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Deaths in San Jose, Calif., shooting rise to 10; police search for motive

By
Don Johnson & Danielle Haynes
Police and investigators are seen Wednesday at the site of a shooting at the San Jose Valley Transportation Authority light rail yard in San Jose, Calif. Nine people were killed. Photo by John G. Mabanglo/EPA-EFE
Police and investigators are seen Wednesday at the site of a shooting at the San Jose Valley Transportation Authority light rail yard in San Jose, Calif. Nine people were killed. Photo by John G. Mabanglo/EPA-EFE

May 27 (UPI) -- The death toll from the mass shooting at a Northern California light rail yard increased to 10 Thursday, including the gunman, after one of the injured died in the hospital overnight, the medical examiner's office said.

The attack occurred at the Valley Transportation Authority in San Jose on Wednesday. Eight people died immediately. The gunman also died, police said.

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The additional victim added to the death toll was 49-year-old Alex Ward Fritch. The Santa Clara County Office of the Medical Examiner-Coroner identified the other victims as Paul Delacruz Megia, 42; Taptejdeep Singh, 36; Adrian Balleza, 29; Jose Dejesus Hernandez, 35; Timothy Michael Romo, 49; Michael Joseph Rudometkin, 40; Abdolvahab Alaghmandan, 63; and Lars Kepler Lane, 63.

All the victims will be honored Thursday night at an event at the San Jose City Hall Plaza.

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Investigators on Thursday will try to determine why VTA maintenance worker Samuel James Cassidy, 57, shot nine co-workers and then killed himself. Those killed were located in two buildings in the complex.

The attack was the deadliest mass shooting in the history of the San Francisco Bay Area. San Jose is located about 40 miles southeast of downtown San Francisco.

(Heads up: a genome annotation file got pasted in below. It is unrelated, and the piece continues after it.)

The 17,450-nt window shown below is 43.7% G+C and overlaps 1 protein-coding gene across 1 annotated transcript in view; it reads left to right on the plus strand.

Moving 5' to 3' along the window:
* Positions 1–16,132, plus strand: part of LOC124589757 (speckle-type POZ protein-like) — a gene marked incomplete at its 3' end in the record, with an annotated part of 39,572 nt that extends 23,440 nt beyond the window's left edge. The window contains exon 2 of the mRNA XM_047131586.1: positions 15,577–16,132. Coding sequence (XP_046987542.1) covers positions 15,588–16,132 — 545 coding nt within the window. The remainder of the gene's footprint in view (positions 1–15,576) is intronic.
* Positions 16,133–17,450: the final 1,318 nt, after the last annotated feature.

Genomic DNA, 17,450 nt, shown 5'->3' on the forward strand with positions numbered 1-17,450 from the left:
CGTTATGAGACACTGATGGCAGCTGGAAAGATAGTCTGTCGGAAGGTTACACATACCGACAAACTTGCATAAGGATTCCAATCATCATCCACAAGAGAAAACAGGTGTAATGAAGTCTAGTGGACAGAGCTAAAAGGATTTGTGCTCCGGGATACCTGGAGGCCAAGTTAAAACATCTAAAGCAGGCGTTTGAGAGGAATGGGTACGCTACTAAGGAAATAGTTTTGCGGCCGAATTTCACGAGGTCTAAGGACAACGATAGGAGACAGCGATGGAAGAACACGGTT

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San Jose Mayor Sam Liccardo told CNN the victims "knew the shooter well."

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Santa Clara County Sheriff Laurie Smith told CNN that Cassidy fired off 39 rounds and appeared to target specific victims. During the shooting, Cassidy told a union official present for a meeting, "I'm not going to shoot you," she said.

Smith said Cassidy had two semi-automatic handguns -- "the type that would be legal in California" -- and 11 loaded magazines in his possession.

Officials said Cassidy's home was on fire Wednesday morning after he left for work, and was fully engulfed when firefighters arrived.

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During an appearance on NBC's Today show, Smith said authorities believe Cassidy may have set a timer to trigger the fire at his house.

"What we're operating under now -- but I'm not sure that this isn't gonna change -- is that he set some kind of a device to go off at a certain time probably to coincide with the shooting," she said.

Deputy Russell Davis of the Santa Clara County Sheriff's Office said the shooting happened as employees from the midnight shift were leaving and the day shift was beginning work.

Santa Clara County District Attorney Jeff Rosen told reporters that multiple guns were used in the shooting and some other suspicious items were found at the rail yard. The bomb squad ultimately cleared the scene.

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In a 2009 court filing, an ex-girlfriend accused Cassidy of rape and said he would exhibit "enraged" mood swings that were fueled by alcohol.

Neighbor Doug Suh described Cassidy as "lonely" and said he'd never seen any friends or family visit in the five years he lived nearby.

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